As for the significance of this development to Diaz’s October USADA situation, it should be noted that it has not been confirmed by USADA, nor the UFC, nor Diaz himself, that Plant Man, produced by Game Up, is the supplement responsible for the UFC star’s adverse test. However, it appears statistically possible, perhaps even probable, that it is the supplement in question.
In a press statement issued a day after Diaz’s inflammatory revelation that he had tested positive for a banned substance, the UFC revealed that LGD-4033 had been found in a Diaz sample, the same SARM found in Plant Man. The statement also revealed that USADA had tested “two bottles of the same organic, vegan, plant-based daily multivitamin that Mr. Diaz was using,” which directly parallels the “two open bottles of Lot #01-GUPMV, expiring 5/13/21” of Plant Man that were tested by USADA.
The tainted supplement Diaz was said to have taken has been described as an “organic, vegan, plant-based daily multivitamin” by the UFC and a “multi-vitamin” by Novitzky. Novitzky went on to add, “There’s nothing guesswork about the Nate Diaz case. It is as rock-solid evidence as I’ve ever seen in the history of my anti-doping career when it comes to a contaminant. To say he did anything wrong, you’d have to say, ‘You did something wrong by choosing a plant-based, vegan, organic multivitamin that said on the label they were lab tested.*'” (*Emphasis is The Body Lock’s).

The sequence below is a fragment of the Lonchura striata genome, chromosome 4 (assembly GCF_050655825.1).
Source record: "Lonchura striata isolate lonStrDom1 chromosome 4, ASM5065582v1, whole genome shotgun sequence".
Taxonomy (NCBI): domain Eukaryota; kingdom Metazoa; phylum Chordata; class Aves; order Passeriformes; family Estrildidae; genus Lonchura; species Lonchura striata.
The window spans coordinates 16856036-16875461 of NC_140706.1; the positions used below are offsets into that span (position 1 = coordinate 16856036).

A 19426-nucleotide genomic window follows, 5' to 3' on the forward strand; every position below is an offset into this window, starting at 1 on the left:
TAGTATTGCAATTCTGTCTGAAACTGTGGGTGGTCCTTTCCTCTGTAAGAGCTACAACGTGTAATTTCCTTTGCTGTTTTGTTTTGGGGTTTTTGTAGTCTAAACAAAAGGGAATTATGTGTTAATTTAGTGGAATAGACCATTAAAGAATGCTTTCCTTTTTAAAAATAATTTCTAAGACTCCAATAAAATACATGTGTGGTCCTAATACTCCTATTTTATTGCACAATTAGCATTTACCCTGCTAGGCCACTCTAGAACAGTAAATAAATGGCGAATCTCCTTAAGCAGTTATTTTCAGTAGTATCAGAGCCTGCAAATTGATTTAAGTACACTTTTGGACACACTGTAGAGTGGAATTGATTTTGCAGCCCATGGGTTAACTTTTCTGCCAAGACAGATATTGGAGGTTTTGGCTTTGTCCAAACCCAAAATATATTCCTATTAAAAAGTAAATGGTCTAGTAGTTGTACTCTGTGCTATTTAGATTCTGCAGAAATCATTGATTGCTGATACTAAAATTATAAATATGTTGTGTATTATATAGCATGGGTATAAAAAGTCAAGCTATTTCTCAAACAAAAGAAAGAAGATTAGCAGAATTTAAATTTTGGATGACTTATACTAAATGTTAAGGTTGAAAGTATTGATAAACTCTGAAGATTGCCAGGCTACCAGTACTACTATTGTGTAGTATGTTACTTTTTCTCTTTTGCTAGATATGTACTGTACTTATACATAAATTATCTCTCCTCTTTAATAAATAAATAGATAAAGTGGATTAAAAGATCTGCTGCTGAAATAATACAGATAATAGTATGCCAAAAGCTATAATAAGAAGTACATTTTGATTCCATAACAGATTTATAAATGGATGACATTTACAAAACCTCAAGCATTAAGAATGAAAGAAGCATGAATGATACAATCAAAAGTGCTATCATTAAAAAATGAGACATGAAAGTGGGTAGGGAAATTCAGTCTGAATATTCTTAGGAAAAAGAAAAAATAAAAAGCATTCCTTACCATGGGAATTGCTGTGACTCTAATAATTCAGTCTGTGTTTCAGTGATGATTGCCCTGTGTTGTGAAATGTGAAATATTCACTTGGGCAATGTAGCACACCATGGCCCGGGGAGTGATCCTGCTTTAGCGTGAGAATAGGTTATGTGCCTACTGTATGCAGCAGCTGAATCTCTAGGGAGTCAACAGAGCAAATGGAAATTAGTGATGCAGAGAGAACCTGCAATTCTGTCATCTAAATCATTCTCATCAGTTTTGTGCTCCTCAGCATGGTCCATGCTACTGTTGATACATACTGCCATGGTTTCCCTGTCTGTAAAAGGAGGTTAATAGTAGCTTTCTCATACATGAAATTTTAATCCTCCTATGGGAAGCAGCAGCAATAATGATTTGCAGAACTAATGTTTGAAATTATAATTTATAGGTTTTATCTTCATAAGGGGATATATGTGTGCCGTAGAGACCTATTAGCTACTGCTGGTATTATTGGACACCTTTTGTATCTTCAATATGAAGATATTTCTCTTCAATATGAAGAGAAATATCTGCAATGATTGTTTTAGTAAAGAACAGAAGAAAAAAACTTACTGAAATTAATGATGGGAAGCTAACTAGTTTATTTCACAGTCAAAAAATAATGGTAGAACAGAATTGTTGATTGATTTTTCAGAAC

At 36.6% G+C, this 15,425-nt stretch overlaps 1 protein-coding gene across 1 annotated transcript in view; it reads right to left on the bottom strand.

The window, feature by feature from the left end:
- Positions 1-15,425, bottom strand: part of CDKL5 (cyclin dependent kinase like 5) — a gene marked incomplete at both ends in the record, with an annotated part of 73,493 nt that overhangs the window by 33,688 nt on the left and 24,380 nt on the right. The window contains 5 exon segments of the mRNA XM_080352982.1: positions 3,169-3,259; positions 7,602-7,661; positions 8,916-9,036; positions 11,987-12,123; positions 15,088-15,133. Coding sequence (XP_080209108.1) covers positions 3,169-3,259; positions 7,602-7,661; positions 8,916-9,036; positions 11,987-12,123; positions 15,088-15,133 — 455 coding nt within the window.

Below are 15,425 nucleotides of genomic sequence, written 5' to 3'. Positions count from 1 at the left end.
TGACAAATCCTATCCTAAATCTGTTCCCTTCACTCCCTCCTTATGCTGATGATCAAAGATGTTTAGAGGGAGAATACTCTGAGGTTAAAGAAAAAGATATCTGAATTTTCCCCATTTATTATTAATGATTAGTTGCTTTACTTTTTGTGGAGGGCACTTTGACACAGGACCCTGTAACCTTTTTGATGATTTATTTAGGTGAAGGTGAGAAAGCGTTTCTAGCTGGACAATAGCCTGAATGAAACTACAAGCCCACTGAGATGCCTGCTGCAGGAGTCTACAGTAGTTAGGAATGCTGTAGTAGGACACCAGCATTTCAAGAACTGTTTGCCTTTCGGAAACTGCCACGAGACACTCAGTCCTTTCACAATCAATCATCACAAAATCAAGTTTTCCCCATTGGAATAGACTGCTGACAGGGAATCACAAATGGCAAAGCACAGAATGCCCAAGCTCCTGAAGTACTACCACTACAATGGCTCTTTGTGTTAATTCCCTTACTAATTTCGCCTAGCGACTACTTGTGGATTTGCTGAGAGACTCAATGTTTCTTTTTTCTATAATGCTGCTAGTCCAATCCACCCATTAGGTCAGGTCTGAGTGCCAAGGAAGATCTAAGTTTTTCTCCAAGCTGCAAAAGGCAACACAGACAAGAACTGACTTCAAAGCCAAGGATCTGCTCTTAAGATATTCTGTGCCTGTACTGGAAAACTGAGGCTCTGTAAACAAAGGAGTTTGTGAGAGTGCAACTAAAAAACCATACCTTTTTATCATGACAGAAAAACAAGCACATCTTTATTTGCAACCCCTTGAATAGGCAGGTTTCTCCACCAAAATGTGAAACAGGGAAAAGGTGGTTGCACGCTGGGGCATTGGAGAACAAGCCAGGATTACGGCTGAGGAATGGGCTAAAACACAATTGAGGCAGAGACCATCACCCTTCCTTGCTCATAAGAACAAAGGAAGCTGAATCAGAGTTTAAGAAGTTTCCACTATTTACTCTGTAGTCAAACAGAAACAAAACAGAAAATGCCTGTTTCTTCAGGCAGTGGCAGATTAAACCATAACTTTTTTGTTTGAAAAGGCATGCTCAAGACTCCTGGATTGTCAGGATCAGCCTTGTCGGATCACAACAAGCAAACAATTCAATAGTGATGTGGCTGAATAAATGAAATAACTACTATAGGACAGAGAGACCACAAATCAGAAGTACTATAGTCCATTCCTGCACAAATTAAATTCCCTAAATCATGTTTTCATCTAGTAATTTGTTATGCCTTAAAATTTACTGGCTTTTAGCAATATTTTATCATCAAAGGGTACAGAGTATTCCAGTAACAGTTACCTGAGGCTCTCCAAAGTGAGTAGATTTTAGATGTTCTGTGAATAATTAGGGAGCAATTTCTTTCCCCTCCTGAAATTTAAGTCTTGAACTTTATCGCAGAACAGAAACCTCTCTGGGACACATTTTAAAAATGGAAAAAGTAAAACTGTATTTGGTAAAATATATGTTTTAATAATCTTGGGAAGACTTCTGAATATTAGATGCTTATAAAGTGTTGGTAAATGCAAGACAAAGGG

Plant Man was listed as “an organic daily multivitamin formulated specifically for those who choose plant-based lifestyles,” according to a Facebook post from Game Up.
In addition to matching all of the criteria of Diaz’s unknown tainted supplement, Plant Man is also the lone supplement on the USADA high-risk list to do so. In fact, Plant Man is the only vegan, plant-based supplement to appear on the high-risk list to contain LGD-4033, making it a frontrunner as the tainted supplement in the Diaz case.
If Plant Man was the supplement that led to Diaz’s adverse test results, serious questions arise.
USADA makes judgments largely on perceived “degree of fault,” namely, to what degree is the athlete in question responsible for the adverse finding. Typically, the higher the degree of fault, the higher the penalties.
Should it be that Plant Man was the source of Diaz’s adverse test, USADA would need to establish if Diaz was involved in the operation of the company to a degree where the welterweight could have been aware that the product was high risk. If Diaz had enough knowledge of the day to day operations to know it was a high-risk supplement, USADA could likely attribute a higher degree of fault for the adverse test to Diaz.
Additionally, were it that Diaz’s tainted supplement was, in fact, Plant Man, it is unknown if USADA and the UFC were aware of the apparent involvement of the Diaz brothers with Game Up. If USADA and the UFC were aware that Diaz was involved with Game Up and Diaz’s test yielded an adverse result stemming from a Game Up product, that marks a potential conflict of interest that was entirely omitted from public statements on the situation.
USADA has not immediately responded to The Body Lock’s request for comment to identify or disidentify Plant Man as the tainted supplement in the Diaz case.
If USADA and the UFC were not aware that Diaz was involved with Game Up and Diaz’s test yielded an adverse result stemming from a Game Up product, that information could fundamentally alter the way in which USADA carried out its investigation into the tainted supplement in addition to the way in which USADA determined penalties for Diaz.
Likewise, USADA has not immediately responded to The Body Lock’s request for comment about whether or not USADA was aware of Diaz’s apparent involvement with Game Up.